It’s no secret in Ottawa that rail service has been under scrutiny by the federal government- starting with the Rail Freight Service Review (RFSR), and then with the Dinning Report published earlier this year. These processes were undertaken as a result of shipper groups complaining to the government about the quality of rail service in Canada and the gap between customer satisfaction and service.
While these discussions have been ongoing for some years, legislation could be introduced before the end of the year to respond to the RFSR and to the Dinning Report, according to Transport Minister Denis Lebel.
This is an opportune time to bring interested parties up to speed on the reality of rail service today—as seen by railways, supply chain partners and customers themselves.
If we look back five years, it’s clear that railways needed to up their customer service game. At that time, all businesses were dealing with a pending recession and railways were busy adjusting to changing traffic patterns, as well as increased exports to markets that are served by ports, as opposed to U.S. destinations.
Railways were also changing their structure to adapt to pressure from the global marketplace, by finding greater efficiencies and decreasing costs in order to strengthen their competitiveness. These changes were substantial and have led to Canada currently enjoying two of the best railways in the world.
Even through the depths of the recession, Canada’s railways invested almost 20 per cent of revenues in capital equipment and their infrastructure to improve service.
However, the communication with customers was not always what it should have been. While a few of the changes would have been contentious no matter how well they were explained, we know that shippers were apprehensive about some of the measures railways undertook and uncertain about the direction they were going.
Fast forward to 2012 and a very different picture has emerged. Thanks to a combination of railway focus on the whole supply chain, coupled with deeper collaboration with customers and supply chain partners, Canada has a world class rail system to deliver goods across the country. According to shippers themselves, railways have seen a 50 per cent increase in customer satisfaction from 2008.
Based on figures from the World Bank and confirmed by the American Association of Railroads, we now enjoy the lowest rail freight rates in the world. For example, it costs less than $35 to ship a ton of grain from the prairies to the Port of Vancouver- (and canola is currently selling for over $600 a ton). Canadian rail rates are competitive with the U.S. and significantly lower than China and Russia, even though freight rail is heavily subsidized in those and many other countries.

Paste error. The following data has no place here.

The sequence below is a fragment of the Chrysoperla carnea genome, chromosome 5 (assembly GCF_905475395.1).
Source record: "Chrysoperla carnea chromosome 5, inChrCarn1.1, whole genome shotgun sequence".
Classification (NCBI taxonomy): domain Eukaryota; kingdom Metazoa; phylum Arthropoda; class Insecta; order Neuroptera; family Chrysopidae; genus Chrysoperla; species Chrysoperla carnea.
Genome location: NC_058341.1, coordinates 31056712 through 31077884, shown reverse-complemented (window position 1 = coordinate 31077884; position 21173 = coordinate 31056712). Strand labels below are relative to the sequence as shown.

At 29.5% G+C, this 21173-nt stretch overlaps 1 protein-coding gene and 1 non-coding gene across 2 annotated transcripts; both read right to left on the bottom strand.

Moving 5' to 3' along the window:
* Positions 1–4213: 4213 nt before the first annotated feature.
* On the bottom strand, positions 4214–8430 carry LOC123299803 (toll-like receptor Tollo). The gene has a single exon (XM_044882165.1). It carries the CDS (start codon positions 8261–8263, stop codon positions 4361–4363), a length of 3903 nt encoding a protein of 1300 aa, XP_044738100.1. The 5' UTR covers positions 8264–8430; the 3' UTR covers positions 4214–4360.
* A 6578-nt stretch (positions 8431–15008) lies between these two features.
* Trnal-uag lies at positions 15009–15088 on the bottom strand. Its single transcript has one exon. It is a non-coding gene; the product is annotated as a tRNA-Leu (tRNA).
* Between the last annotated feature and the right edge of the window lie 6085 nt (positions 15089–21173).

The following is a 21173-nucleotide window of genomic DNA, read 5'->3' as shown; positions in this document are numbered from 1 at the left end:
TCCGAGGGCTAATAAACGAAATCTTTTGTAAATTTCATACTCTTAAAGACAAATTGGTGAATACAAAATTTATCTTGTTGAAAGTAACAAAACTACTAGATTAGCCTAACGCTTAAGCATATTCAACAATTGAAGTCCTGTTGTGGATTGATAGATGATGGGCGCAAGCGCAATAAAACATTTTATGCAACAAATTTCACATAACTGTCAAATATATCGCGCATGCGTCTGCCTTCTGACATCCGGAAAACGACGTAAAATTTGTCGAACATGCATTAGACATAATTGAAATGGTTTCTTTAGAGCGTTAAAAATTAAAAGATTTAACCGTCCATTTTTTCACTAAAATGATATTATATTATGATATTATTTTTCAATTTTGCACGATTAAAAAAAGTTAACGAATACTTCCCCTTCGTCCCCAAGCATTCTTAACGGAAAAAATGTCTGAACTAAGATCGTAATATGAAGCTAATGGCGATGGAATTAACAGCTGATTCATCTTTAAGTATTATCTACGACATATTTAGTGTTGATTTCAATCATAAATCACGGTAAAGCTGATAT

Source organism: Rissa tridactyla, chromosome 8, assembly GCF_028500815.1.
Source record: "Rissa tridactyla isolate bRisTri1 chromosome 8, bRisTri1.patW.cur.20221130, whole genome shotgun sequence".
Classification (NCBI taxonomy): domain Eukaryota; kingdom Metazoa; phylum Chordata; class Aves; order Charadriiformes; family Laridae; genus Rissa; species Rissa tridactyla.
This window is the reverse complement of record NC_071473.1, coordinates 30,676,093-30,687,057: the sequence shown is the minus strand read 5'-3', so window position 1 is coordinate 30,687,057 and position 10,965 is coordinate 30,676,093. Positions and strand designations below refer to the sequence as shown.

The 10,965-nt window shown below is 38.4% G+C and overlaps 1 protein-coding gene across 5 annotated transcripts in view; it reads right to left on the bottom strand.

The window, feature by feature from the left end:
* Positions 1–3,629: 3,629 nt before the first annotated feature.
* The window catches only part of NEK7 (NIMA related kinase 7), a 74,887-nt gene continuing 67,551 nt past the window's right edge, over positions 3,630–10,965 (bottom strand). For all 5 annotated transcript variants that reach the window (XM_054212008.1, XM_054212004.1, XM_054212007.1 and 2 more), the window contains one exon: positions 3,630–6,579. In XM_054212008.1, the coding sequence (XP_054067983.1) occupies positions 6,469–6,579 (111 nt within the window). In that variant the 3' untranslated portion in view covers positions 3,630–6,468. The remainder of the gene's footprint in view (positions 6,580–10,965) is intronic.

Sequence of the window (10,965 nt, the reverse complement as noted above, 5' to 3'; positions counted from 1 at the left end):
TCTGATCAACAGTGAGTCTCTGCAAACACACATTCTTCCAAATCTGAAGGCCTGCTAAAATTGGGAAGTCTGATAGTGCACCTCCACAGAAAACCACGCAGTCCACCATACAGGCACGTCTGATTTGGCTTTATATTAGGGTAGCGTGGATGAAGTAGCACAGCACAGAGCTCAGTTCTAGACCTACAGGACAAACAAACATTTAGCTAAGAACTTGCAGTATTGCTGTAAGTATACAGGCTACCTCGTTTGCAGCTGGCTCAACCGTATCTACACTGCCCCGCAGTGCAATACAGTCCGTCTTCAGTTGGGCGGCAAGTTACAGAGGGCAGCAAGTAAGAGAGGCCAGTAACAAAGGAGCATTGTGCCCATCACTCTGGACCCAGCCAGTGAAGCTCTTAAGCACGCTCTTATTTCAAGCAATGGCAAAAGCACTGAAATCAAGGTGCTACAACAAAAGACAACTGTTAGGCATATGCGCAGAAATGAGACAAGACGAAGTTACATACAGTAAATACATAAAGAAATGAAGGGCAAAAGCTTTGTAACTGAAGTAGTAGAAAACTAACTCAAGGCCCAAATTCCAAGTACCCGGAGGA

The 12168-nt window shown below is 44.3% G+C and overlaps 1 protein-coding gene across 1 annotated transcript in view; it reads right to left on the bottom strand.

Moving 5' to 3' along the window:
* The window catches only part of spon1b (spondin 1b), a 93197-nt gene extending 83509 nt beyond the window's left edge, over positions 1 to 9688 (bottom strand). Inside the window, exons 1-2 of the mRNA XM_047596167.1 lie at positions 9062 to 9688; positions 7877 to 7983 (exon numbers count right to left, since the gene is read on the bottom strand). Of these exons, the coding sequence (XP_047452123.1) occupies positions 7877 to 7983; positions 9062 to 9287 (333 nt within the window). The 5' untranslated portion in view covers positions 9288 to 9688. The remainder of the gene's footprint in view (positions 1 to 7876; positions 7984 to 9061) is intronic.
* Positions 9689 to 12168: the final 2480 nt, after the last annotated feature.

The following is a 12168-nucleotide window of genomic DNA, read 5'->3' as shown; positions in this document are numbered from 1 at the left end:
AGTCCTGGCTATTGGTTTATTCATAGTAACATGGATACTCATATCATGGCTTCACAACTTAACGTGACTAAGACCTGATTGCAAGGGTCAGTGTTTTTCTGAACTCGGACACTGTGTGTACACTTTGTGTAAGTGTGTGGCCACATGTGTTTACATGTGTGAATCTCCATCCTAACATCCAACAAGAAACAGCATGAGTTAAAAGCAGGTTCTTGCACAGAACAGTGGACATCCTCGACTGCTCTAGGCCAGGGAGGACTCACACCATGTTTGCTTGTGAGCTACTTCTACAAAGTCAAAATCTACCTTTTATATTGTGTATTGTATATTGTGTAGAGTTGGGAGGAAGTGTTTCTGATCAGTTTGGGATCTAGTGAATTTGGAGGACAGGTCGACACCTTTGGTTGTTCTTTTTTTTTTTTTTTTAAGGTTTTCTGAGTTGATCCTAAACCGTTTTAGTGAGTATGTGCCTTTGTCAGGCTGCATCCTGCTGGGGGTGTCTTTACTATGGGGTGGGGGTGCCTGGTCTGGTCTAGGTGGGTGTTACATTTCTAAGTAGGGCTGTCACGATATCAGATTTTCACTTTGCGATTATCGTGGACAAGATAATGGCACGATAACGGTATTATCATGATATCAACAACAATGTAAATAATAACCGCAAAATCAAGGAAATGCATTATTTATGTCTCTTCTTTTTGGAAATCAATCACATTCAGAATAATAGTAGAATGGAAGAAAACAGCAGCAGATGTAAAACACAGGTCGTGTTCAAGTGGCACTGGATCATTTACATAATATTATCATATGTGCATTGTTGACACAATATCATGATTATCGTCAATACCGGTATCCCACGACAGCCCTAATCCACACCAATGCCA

Recently, we have seen a number of supply chain partners and customers, such as all four major Canadian ports, many terminals, logistics and even some forest products companies, write to the Minister of Transport to tell him that the system is now working well and that railways have anted up and delivered what was asked by the RFSR Panel. This includes collaboration agreements, information sharing, low rates and significantly better service, all delivered in a normal commercial environment.
These letters from customers and supply chains partners are significant and demonstrate that trust has been developed. They underscore that customer concerns can be answered in the marketplace without the need for additional regulations (there are already comprehensive remedies for shippers who have disputes and railways in Canada operate under the framework of railway “common carrier obligations”).
If today’s commercial context is replaced with a regulatory framework, it could quickly erode that trust because information that is currently shared between railways and customers, such as status and availability of railcars, could be used against railways to force an “agreement” that will impact other customers. So, the unintended consequence of regulation may very well be to stop the positive momentum we have seen these past few years in its tracks. A regulatory approach could stifle the innovative solutions we have seen from the marketplace, reduce supply chain efficiency and negatively impact Canadian railways and their customers.
It is time to acknowledge that the Rail Freight Service Review, the facilitation work done by Jim Dinning and the related calls for customer service improvements have worked very well.
Any new regulatory approach will not replicate the commercial marketplace- no matter how well it is written. Some important stakeholders have suggested that we pause for a couple of years until the Canadian Transportation Act is reviewed as per statute. In the meantime, all stakeholders could expect railways to continue to improve service, innovate and invest in Canada. This may well be the wisest policy stance under the circumstances.
Michael Bourque is the president and CEO of the Railway Association of Canada. You can follow him on Twitter @BourqRail
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